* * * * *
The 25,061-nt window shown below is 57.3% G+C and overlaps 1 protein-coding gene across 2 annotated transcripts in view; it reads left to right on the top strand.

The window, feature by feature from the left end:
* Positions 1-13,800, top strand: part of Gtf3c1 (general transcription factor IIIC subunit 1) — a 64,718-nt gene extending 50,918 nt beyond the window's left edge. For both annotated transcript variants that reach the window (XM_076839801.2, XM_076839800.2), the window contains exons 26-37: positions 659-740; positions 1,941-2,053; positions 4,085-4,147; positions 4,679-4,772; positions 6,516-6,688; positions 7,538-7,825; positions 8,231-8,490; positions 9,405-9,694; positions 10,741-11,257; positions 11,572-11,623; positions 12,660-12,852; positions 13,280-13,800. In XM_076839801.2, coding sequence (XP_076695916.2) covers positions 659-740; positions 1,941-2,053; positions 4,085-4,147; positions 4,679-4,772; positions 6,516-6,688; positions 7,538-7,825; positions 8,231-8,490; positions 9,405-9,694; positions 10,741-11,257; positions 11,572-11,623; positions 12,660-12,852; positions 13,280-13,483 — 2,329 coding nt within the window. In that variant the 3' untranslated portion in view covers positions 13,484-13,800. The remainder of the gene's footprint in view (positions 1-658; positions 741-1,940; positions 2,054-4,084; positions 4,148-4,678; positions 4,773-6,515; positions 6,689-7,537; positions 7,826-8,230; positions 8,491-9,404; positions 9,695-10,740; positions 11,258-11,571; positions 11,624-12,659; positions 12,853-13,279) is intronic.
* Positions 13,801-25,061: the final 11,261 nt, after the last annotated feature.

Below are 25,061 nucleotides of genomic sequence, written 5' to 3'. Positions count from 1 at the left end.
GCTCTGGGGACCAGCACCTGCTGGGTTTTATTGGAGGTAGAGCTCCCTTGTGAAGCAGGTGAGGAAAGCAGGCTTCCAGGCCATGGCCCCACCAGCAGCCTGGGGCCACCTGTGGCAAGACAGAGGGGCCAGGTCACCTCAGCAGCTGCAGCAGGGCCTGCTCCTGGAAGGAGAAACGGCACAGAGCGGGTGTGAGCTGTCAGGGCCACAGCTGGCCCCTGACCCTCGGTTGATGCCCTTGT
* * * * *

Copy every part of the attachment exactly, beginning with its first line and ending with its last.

The 25,061-nt window shown below is 57.3% G+C and overlaps 1 protein-coding gene across 2 annotated transcripts in view; it reads left to right on the top strand.

The window, feature by feature from the left end:
* Positions 1-13,800, top strand: part of Gtf3c1 (general transcription factor IIIC subunit 1) — a 64,718-nt gene extending 50,918 nt beyond the window's left edge. For both annotated transcript variants that reach the window (XM_076839801.2, XM_076839800.2), the window contains exons 26-37: positions 659-740; positions 1,941-2,053; positions 4,085-4,147; positions 4,679-4,772; positions 6,516-6,688; positions 7,538-7,825; positions 8,231-8,490; positions 9,405-9,694; positions 10,741-11,257; positions 11,572-11,623; positions 12,660-12,852; positions 13,280-13,800. In XM_076839801.2, coding sequence (XP_076695916.2) covers positions 659-740; positions 1,941-2,053; positions 4,085-4,147; positions 4,679-4,772; positions 6,516-6,688; positions 7,538-7,825; positions 8,231-8,490; positions 9,405-9,694; positions 10,741-11,257; positions 11,572-11,623; positions 12,660-12,852; positions 13,280-13,483 — 2,329 coding nt within the window. In that variant the 3' untranslated portion in view covers positions 13,484-13,800. The remainder of the gene's footprint in view (positions 1-658; positions 741-1,940; positions 2,054-4,084; positions 4,148-4,678; positions 4,773-6,515; positions 6,689-7,537; positions 7,826-8,230; positions 8,491-9,404; positions 9,695-10,740; positions 11,258-11,571; positions 11,624-12,659; positions 12,853-13,279) is intronic.
* Positions 13,801-25,061: the final 11,261 nt, after the last annotated feature.

Below are 25,061 nucleotides of genomic sequence, written 5' to 3'. Positions count from 1 at the left end.
GCTCTGGGGACCAGCACCTGCTGGGTTTTATTGGAGGTAGAGCTCCCTTGTGAAGCAGGTGAGGAAAGCAGGCTTCCAGGCCATGGCCCCACCAGCAGCCTGGGGCCACCTGTGGCAAGACAGAGGGGCCAGGTCACCTCAGCAGCTGCAGCAGGGCCTGCTCCTGGAAGGAGAAACGGCACAGAGCGGGTGTGAGCTGTCAGGGCCACAGCTGGCCCCTGACCCTCGGTTGATGCCCTTGT